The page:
• mikecorea

        Hello again!

        For what it’s worth I didn’t take your response as a sly plug. I mostly just thought it was interesting.

        I can actually imagine a worksheet workshop being quite useful (and i would surely need it). I guess what turned me off the idea was imagining contexts and teacher beliefs far removed from my own.

        I suppose the randomness need not be a bad thing.

        In any case a friend I respect told me she had similar feelings to me but actually went to a worksheet share and got a lot out of it.

        Thanks for the comments and food for thought!

        On Wed, Oct 5, 2016 at 6:20 AM, ELT Rants, Reviews, and Reflections wrote:


  3. Pingback: I don’t need your stinkin’ worksheets — ELT Rants, Reviews, and Reflections | So, You Think You Can Teach ESL?
  4. Sandy Millin

    “I am pretty crappy at making worksheets and would love some tips on layout and the like. This would be much more interesting (and useful) to me than a collection of random worksheets from people in different contexts.” While I’m sure that isn’t true, it does motivate me to try and finish the post on tips for creating worksheets which I started during the crazy year of CELTA last year and never got round to finishing. It’s aimed at CELTA trainees, but hopefully there’ll be one or two things in there that help you too! In the meantime, you might find this useful: http://www.eltteacher2writer.co.uk/how-write-worksheets I have to admit that I haven’t used it, but I have some of the other T2W stuff and it’s always good 😉

    • mikecorea

      Thanks for the response, Sandy.
      I have an e-book of the book you mentioned. Maybe I should take a closer look. Thank you!

      I will be on the lookout for your upcoming post as well. 🙂

  5. davedodgson

    A tricky one this – like you, I am not a fan of the idea of sharing worksheets in the style of “this is a great worksheet for….” but Like Alex, I appreciate that people want to share their efforts and get feedback on them.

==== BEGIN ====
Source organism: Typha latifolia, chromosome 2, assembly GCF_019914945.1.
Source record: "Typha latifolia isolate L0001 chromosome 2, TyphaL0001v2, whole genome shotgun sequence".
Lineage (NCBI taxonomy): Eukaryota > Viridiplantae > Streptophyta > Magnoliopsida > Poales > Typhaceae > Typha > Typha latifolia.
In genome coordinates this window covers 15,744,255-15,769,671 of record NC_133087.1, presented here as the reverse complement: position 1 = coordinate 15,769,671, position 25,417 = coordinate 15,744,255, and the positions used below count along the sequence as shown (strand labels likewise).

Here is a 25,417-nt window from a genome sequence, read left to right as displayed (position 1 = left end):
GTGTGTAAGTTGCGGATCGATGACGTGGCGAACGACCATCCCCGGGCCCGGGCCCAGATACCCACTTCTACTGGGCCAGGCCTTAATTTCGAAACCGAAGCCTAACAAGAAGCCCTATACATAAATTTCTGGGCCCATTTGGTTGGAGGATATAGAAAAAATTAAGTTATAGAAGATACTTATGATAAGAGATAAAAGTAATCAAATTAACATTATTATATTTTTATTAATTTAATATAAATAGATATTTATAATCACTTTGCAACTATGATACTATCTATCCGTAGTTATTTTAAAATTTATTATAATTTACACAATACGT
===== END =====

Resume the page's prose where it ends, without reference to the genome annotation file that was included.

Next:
In my current job, there is a well-established system of team planning in which teachers doing the same class divide the planning and materials creation week-by-week. It is great in terms of lightening the load but I do worry that some people might just follow the plan without considering how to adapt it for their own classes…

    I guess the idea that needs to be challenged is the focus on materials in the first place. Too often (in my experience), lesson preparation is all about writing a plan and making worksheets/having materials ready. There is not enough focus on the class itself and the learners in it (i.e. do they really need a detailed worksheet on gerunds and infinitives or will they be fine with a refresher and more time spent on practical uses and skills development?) Especially with higher levels, I feel we need a diagnostic-led approach with materials brought in based on how the students perform and what their strengths/weaknesses are.

  6. livinglearning

    I’m a little late to the conversation here, but I wanted to add my 20 won.

    I’ve been to a few ‘Swap Shops’ in a few different cities in Korea, and I wanted to share my experience.

    In one city, people literally do just share worksheets. They’re on the table for anyone to take. I have glanced at them, but never come away with one. I agree that this sort of ‘sharing’ is not very useful for me.

    In the other two cities, ‘swap shops’ were more inspiring. They sometimes involved worksheets and sometimes just ideas, and they were opportunities both for participants to share ideas without giving a full-on two-hour dress-up-and-stress-out presentation and to take other people’s ideas and consider whether or how they might be adapted to work in their own classes – not as a way to teach the present perfect or whatever, but more as a way to add things to our toolkits that can be adapted for other lessons. Everyone came away with something, whether it was an idea or experience presenting in a lower-stress situation.

    As a person who is also really interested in how materials are made, I would love to attend and participate in a workshop / swap shop on your fourth and fifth points in the disclaimers.

    (Apologies for crazy-long sentence and any times I might have mixed up worksheets and workshops.)